Tuesday, September 11, 2007

Fragments

I'm sorry for waiting so long to follow up- especially as I've left so much completely unclear. I haven't been able to organize my thoughts that well, so pardon the format of what follows.



For a man so obsessed with logical consistency, my self-portrait is rather a mess of contradictions.

I am a rationalist Romantic, a secular contemplative, an apostate who still loves his Church.

And I do still love the Catholic Church, even though I cannot believe Her about everything. A child's First Communion, the combination of reverence and everyday ease with which a boy or girl accepts what they take to be God Himself (insofar as they understand what is happening), that is still a sublime moment. The chanted "Adoro Te Devote" is still the most perfect artistic expression of purity of heart that I can conceive of. The darkness of Mother Theresa's prayers may not signify to me all that it once would have, but it still contains within it the whole of human heroism in the face of darkness.

So I am still going to Mass- in fact, I'm still in the chant choir. The parishioners at St. Margaret Mary's have been exceptionally good to me, even now; mostly converts themselves, they know what it is like to be on the other side and what it is like to undergo such turmoil. They think of me as a young fool, of course, but I have no proof that I'm not one.

I make no promises about what I'm going to believe in another few years, except that I'll strive for intellectual honesty all along the way.



It seems that the man on the street has no one belief system, but rather a tangle of different ones (usually incompatible) from which he picks and chooses his ideas. Philosophers from Socrates on down have been aghast at this muddle: how could one hope to find any truth starting from a medley of fictions?

Of course, the philosophers have been known to go mad at a higher rate than the man on the street.

I'm beginning to suspect that beliefs simply play a different role in most lives than they do in mine- that they are most often used to give context to one's life, meaning to one's actions, reassurance of one's fears. If those are to be preserved, perhaps it's unwise to peer too closely- just as, if one wants to be happy eating bratwurst, one shouldn't look inside a sausage factory. Double standards and contradictions, so often pointed out as signs of insincerity or hypocrisy, may be just what is necessary to get by.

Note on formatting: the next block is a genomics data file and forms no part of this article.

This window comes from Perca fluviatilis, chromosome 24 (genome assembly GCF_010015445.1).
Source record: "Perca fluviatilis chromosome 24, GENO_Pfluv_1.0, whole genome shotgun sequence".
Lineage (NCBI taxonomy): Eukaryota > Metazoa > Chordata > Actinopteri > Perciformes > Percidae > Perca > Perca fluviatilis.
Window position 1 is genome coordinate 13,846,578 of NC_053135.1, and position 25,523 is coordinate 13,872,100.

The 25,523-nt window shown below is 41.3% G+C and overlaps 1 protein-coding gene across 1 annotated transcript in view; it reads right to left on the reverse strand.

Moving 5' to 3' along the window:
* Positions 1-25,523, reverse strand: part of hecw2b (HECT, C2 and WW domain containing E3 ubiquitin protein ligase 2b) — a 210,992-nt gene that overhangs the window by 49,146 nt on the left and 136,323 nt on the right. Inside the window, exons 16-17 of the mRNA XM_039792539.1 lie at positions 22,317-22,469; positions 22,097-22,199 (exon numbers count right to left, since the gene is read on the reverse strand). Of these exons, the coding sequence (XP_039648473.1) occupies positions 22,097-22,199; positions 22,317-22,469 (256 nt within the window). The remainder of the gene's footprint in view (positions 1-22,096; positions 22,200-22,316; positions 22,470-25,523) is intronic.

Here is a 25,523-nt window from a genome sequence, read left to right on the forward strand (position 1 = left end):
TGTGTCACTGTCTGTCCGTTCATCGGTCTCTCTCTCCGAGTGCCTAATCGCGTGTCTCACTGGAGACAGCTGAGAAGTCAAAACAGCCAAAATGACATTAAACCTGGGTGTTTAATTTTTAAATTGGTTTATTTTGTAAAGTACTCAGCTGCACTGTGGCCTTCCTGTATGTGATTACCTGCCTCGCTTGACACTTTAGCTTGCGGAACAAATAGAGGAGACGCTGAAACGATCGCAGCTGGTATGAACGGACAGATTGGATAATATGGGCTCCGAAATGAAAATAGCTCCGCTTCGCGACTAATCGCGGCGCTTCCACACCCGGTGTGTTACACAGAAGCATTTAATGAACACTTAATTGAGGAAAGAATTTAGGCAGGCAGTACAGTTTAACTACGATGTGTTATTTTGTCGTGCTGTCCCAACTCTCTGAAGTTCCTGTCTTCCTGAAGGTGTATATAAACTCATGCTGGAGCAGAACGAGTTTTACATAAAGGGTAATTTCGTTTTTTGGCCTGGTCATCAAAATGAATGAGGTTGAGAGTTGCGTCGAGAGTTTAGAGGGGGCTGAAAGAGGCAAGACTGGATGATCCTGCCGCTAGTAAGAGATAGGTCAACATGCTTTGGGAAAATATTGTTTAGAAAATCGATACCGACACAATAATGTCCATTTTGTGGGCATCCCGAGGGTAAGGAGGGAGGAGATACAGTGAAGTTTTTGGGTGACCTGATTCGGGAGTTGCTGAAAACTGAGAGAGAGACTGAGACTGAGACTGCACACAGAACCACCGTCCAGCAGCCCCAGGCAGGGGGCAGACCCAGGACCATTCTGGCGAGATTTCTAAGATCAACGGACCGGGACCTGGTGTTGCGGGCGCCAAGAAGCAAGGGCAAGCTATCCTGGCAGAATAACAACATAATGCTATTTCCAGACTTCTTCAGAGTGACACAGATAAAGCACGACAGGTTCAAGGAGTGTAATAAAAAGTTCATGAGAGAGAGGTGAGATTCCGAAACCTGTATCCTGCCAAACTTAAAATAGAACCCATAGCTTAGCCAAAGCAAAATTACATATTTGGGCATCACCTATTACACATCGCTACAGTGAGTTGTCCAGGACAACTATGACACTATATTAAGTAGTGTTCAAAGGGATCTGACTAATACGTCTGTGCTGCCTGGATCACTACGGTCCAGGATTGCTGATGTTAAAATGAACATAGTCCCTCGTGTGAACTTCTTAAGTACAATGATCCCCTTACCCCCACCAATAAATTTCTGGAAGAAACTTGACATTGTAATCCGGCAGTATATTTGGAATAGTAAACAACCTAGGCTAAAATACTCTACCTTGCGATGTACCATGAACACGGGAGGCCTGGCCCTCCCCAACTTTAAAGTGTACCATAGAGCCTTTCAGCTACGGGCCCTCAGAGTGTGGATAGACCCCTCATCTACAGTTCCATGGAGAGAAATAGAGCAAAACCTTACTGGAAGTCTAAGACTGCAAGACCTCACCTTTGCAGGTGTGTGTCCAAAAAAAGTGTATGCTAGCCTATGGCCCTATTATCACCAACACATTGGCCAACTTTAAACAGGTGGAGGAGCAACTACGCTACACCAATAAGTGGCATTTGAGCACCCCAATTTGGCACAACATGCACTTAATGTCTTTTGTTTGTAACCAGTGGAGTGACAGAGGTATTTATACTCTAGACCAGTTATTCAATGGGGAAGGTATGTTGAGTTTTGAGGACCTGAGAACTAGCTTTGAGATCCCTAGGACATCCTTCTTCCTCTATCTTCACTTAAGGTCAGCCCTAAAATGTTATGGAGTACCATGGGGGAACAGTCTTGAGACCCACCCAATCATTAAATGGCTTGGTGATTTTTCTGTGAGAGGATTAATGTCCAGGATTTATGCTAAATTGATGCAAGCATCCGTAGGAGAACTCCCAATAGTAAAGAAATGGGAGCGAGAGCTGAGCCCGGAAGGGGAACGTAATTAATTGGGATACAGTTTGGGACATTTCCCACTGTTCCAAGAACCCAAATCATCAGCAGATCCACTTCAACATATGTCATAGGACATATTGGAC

And yet here I am, the radical. I can't refrain from asking "But is it true?", no matter the consequences, no matter how dim the prospects of reaching a satisfactory answer.



In agreement with MacIntyre's After Virtue, I have given up on certain aspects of the Enlightenment project- in particular, Kant's attempt to deduce morality from a picture of human beings as abstract moral agents. It all seems a mess of question-begging generalizations, and you can count me as a disappointed ex-Platonist, if anything.

The two moral philosophies that tend to make sense to me at present are some updated version of Aristotle's Nicomachean Ethics, and some less nationalistic rendition of Nietzsche's corpus. The verdict is still out, even provisionally, at least until I finish a few more books.

In the meantime, I'll be keeping to my old morality until I have sufficient reason to conclude the truth is otherwise. I hope that's sensible.



I had turned prosaic out of skepticism, but it's not good to stay that way. One doesn't need to be a Platonist to respond to this world with wonder every now and then.

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